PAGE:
Unable to untangle the pieces
The Legal Genealogist had planned to do a test of the new Geni-Family Tree DNA interface for today’s DNA Sunday blog post.
It sounds really intriguing, and I was going to try it.
Instead, I’m retreating… at least temporarily … into confusion and frustration.
I’m not ready to concede defeat, as yet, but…
I cannot for the life of me figure out how the various bits and pieces of MyHeritage, which includes Geni now, fit together.
I also can’t figure out how anyone is supposed to know what the various subscriptions include that you can pay for, in any kind of comprehensive compare-this-to-that way.
I can figure out, from the Geni site, that a basic Geni membership is free, and that the Pro level of Geni costs $119.40 a year, in US dollars.2
What exactly you get for that $119.40 a year isn’t so easy to figure out. The site says that it includes the ability to “discover new branches of your family tree with instant tree matches,” “search over 150 million profiles to find and connect with possible relatives,” “store and share unlimited photos, videos and documents with your family” and get direct support.3
Now… if you’re already a MyHeritage member… is any part of this included? Apparently not. Not in function, not in billing, not in price.
From a function perspective, the difference, according to the MyHeritage Help Center, is that “Although both services focus on working together to build your family tree – MyHeritage is focused on private family trees, while Geni is focused building one World Family Tree.”4
So if I’m reading this right, the tree functions at MyHeritage are all private, and the tree functions on Geni are … um … well, there clearly is a collaborative function, but there also seems to be some private element as well. Does the DNA linking go to one or both? Is it a part of the free system or only with the paid option?
And MyHeritage has at least two types of subscription charges, one for trees and one for data, and trying to find out exactly how much each one is, not just for a first-time subscriber getting a discount, but every year, and what’s included in each… that’s not so easy either. Unless I’m missing something, there isn’t one single page where you can see these costs and what’s included in each.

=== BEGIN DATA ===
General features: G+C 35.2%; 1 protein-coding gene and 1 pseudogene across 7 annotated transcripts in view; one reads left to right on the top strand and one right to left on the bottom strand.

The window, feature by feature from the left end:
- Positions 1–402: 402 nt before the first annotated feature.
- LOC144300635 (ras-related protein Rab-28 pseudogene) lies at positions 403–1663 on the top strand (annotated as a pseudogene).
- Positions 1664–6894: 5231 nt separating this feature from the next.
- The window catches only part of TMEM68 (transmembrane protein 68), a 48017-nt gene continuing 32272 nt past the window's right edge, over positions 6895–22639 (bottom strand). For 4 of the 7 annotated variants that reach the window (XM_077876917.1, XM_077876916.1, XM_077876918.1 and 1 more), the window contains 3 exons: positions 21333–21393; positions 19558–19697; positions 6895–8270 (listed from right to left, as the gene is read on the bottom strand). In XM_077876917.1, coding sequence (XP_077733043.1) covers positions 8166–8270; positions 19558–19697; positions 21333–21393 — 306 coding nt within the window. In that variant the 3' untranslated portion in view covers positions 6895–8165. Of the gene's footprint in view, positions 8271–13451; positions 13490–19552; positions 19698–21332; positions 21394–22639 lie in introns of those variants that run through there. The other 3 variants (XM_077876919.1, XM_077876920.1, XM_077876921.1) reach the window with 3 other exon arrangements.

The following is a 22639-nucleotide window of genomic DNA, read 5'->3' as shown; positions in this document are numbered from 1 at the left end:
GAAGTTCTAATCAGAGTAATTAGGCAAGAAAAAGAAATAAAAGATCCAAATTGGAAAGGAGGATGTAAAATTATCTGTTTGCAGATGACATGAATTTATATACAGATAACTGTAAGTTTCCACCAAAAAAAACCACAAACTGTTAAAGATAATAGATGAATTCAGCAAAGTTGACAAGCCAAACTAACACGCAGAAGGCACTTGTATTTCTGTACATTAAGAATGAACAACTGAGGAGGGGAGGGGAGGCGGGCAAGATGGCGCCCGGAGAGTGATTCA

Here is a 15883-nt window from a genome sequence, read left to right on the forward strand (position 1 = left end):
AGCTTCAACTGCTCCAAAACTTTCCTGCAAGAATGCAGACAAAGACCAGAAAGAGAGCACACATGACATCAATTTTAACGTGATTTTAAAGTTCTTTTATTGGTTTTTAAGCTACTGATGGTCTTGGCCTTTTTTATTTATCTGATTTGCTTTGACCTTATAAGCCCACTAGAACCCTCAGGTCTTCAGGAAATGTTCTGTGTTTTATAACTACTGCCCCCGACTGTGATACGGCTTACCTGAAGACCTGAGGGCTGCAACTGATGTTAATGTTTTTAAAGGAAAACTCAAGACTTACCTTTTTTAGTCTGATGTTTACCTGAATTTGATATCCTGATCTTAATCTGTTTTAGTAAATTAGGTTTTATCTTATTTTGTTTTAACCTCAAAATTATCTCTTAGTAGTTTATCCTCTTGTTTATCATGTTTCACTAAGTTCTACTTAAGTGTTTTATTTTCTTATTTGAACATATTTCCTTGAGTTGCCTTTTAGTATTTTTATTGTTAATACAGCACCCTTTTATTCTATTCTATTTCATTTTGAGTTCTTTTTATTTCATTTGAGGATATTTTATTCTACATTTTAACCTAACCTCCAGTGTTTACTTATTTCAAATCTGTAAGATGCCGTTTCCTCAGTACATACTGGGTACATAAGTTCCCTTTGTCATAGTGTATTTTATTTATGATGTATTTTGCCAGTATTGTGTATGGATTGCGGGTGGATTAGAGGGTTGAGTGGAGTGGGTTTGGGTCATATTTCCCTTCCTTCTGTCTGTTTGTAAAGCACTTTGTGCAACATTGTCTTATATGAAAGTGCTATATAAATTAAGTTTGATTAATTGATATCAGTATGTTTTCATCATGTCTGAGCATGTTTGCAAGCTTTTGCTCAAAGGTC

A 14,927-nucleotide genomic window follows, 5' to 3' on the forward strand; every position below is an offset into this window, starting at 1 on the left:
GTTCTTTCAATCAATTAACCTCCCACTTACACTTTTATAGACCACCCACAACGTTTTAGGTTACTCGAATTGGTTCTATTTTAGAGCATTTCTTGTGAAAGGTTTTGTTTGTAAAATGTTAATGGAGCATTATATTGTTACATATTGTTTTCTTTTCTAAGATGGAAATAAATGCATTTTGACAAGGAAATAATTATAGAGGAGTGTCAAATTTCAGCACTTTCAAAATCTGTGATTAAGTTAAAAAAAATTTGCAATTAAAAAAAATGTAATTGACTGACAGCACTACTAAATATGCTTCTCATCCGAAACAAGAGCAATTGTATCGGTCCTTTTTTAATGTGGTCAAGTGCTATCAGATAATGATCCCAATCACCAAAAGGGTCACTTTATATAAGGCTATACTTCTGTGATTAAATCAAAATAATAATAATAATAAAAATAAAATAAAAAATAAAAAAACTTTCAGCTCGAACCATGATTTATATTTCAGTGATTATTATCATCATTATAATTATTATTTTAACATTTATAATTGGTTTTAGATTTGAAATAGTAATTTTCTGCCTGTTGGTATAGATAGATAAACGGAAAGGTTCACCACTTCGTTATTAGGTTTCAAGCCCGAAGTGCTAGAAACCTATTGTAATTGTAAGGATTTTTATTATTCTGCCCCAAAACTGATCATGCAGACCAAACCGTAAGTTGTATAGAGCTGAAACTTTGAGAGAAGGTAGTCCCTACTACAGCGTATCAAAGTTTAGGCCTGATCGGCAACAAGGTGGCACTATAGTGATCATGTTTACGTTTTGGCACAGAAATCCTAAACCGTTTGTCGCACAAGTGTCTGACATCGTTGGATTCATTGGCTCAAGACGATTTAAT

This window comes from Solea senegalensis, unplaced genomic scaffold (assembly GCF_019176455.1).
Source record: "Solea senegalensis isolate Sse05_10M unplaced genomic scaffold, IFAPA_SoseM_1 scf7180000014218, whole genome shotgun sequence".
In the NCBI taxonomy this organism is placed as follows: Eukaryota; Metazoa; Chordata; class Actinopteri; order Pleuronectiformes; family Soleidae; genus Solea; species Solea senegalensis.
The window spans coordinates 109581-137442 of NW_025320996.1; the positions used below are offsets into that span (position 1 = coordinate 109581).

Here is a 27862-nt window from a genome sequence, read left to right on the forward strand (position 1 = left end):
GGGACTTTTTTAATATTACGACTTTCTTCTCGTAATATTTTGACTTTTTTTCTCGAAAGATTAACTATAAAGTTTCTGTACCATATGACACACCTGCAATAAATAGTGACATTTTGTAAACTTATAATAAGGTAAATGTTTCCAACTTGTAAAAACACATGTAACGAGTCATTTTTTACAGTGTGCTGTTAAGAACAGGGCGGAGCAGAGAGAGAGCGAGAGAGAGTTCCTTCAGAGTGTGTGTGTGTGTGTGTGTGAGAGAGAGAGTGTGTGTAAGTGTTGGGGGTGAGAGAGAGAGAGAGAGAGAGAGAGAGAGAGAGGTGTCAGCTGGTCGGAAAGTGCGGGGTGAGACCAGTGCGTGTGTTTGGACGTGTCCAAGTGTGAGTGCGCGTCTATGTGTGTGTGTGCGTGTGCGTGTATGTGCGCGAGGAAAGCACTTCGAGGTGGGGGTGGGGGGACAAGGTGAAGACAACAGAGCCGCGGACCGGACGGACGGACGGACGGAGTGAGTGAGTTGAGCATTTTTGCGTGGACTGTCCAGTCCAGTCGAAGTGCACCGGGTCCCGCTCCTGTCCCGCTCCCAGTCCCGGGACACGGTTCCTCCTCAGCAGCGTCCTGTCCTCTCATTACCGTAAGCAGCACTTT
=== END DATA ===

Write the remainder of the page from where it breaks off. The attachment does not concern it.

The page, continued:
And oh… remember that MyHeritage just added the ability to link your DNA results as well?5 Not sure how, if at all, that works with Geni — or not. Apparently not, but…
In other words, I have no idea who’s on first, either with Geni, or with MyHeritage.
And I’m not uploading another set of DNA results until I can figure it out.
So consider this an open invitation to the folks at MyHeritage and at Geni: ‘splain it to us.
Including why there isn’t a one-stop-shopping option for MyHeritage and its various bits and pieces, including Geni…
- Amanda, “Geni Adds DNA to the World Family Tree,” Geni Blog, posted 30 June 2016 (https://www.geni.com/blog/ : accessed 3 July 2016). ↩
- “How much is a Geni Pro subscription?,” Knowledge Base: Frequently Asked Questions, Geni.com (http://help.geni.com/ : accessed 3 July 2016). ↩
- Geni Pro Benefits, “Special Offer: Try Geni Pro for Free!,” Geni.com (https://www.geni.com/ : accessed 3 July 2016). ↩
- “What’s the difference between MyHeritage and Geni?,” Related Services, Help Center, MyHeritage (http://helpcenter.myheritage.com/ : accessed 3 July 2016). ↩
- See e.g. Judy G. Russell, “MyHeritage DNA terms changed,” The Legal Genealogist, posted 27 May 2016 (http://www.legalgenealogist.com/blog : accessed 3 July 2016). ↩